The Dalai Lama Taught Me That Believers Should Question

Posted by Shatakshi Gawade in Inspiration
February 10, 2017

It is easy to believe someone who accept that they don’t know the answer to a question and answer the rest candidly with great humour. This is something that the 14th Dalai Lama did multiple times during a public talk in New Delhi’s Talkatora stadium, with a large dollops of practical advice. As the talk proceeded, he kept bursting into laughter at his own witty observations and funny stories, with the audience joining in with genuine mirth.

I had been wound tight in my expectation of a serious, revealing and profound session. There was pin-drop silence in the 3000-strong crowd when the Dalai Lama, born as Lhamo Thondup, entered. As everyone stood motionless, one man stepped into the aisle and prostrated at least 10 times. The performers on stage, the comperes, the organisers, all approached him in adoration and touched his feet, reverently holding the hand that he offered.

After this the Dalai Lama settled on the dais and enthusiastically gestured and smiled at all the audience in the Talkatora stadium in New Delhi. I picked up the playfulness and warmth, that pervaded his interaction.

There is ample truth in the fact that one sees what one wants to. I heard him stress on environmental concerns, education, compassion and particularly on dialogue. That a Tibetan leader, though tremendously wise, was asked to speak on reviving Indian wisdom in contemporary India, struck me as ironic. Anyway, it was the 82-year-old religious and political leader’s stories and realistic answers on life matters that were the focus of the two-hour-long session.

The Dalai Lama addresses Global Buddhist Congregation in Delhi
Photo Credits: Daniel Berehulak/Getty Images

“We are biologically equipped with karuna (compassion),” he said. Babies, new beings without any biases, respond most easily to compassion, he shared; as do animals like dogs and cats. The moment he pointed out these simple facts, I saw the power of compassion, and empathy, with a reaffirmed belief. To add to this, scientists have found that it’s compassion that keeps the immune system healthy while stress makes it weak.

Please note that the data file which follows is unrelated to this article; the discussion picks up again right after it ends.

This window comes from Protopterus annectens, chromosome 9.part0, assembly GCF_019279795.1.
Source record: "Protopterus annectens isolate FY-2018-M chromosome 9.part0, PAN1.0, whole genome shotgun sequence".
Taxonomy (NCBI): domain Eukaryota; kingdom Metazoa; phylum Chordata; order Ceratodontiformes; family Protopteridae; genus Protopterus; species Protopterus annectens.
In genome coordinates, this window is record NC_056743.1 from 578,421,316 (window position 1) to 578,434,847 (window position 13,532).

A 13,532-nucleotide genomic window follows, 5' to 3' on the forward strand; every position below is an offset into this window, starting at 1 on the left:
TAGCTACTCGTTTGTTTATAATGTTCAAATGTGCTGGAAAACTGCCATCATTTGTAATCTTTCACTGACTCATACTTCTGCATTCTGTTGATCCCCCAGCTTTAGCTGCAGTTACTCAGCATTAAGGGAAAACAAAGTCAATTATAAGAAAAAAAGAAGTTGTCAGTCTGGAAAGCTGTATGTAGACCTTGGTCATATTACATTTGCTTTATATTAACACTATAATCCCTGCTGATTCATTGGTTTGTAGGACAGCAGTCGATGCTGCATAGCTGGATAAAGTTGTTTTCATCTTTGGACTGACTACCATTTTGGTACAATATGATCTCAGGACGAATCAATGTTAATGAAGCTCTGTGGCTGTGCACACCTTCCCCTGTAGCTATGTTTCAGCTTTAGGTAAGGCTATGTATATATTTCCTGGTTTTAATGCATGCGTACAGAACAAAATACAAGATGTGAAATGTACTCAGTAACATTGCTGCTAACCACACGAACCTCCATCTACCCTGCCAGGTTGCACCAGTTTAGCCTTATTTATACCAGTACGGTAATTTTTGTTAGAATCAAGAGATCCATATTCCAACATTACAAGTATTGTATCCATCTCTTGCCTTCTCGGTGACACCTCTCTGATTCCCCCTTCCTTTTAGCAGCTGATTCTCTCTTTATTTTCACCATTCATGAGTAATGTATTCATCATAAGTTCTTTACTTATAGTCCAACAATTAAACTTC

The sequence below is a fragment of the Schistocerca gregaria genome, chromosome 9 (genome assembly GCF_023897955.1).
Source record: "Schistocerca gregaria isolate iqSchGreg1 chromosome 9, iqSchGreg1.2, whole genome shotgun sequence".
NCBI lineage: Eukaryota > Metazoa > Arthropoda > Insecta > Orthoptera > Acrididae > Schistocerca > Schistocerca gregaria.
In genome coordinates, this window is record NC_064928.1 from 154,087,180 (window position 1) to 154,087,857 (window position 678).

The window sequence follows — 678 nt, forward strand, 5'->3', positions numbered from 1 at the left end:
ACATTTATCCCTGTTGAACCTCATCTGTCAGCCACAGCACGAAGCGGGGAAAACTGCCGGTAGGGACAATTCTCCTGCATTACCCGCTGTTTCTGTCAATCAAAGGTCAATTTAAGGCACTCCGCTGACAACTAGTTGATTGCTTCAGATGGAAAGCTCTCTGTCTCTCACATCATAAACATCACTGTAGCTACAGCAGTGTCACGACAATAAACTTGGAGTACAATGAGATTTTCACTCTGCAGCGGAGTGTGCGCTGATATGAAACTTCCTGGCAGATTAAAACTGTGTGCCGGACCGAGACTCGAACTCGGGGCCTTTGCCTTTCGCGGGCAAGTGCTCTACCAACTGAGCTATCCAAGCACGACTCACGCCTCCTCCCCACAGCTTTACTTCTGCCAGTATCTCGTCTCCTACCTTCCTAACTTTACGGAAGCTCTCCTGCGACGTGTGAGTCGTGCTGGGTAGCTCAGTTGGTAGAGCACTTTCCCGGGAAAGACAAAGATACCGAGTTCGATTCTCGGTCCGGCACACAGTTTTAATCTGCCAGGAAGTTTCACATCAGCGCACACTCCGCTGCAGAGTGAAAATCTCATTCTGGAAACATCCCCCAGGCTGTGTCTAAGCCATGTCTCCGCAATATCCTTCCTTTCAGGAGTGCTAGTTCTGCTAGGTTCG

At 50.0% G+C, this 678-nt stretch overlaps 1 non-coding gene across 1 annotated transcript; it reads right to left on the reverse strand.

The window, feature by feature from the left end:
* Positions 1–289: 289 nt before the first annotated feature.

The Dalai Lama spoke passionately about how education is the key, but modern education coupled with the brain is equivalent to a source of trouble

True, for so many reasons and an important one, that I wholeheartedly agree with. The Dalai Lama pointed out that the existing education is only about material value. The education system leads us to work that contributes to this superficial mentality, which ultimately contributes to a life which is only about chasing more; a bigger house, a fancier car, a variety of clothes.

The Nobel Laureate candidly shared his lifestyle and routine with the rapt audience – he wakes up at 3 in the morning, sleeps at 6, meditates for 4-5 hours, has a 16-year-old cat, and reads voraciously. For me, the best part of his lifestyle is his incessant analysis and investigation into what is read and believed. “Even the Buddha said ‘Don’t accept what I preach because of devotion. You must experiment with and question my teachings’,” he shared. “For this,” he continued, “You need different, even contradictory, views. One can practice analytical meditation,” he recommended.

A friend shared that he has lived and experienced what the Dalai Lama was talking about, increasing my belief in him. I believe him when he says, “I love to smile,” and that it’s important to impart positivity and joy to everyone you meet. I believe him when he says that the mind must be trained for happiness. I believe his belief that there will be no need to kill or bully if your interest becomes my interest. And I also believe him when he says, “It is the time for reconciliation. And so, we must make this the Century of Dialogue.”

I had gone in to listen to an international leader, I came out a believer keen to investigate and share happiness.

The full talk can be found here.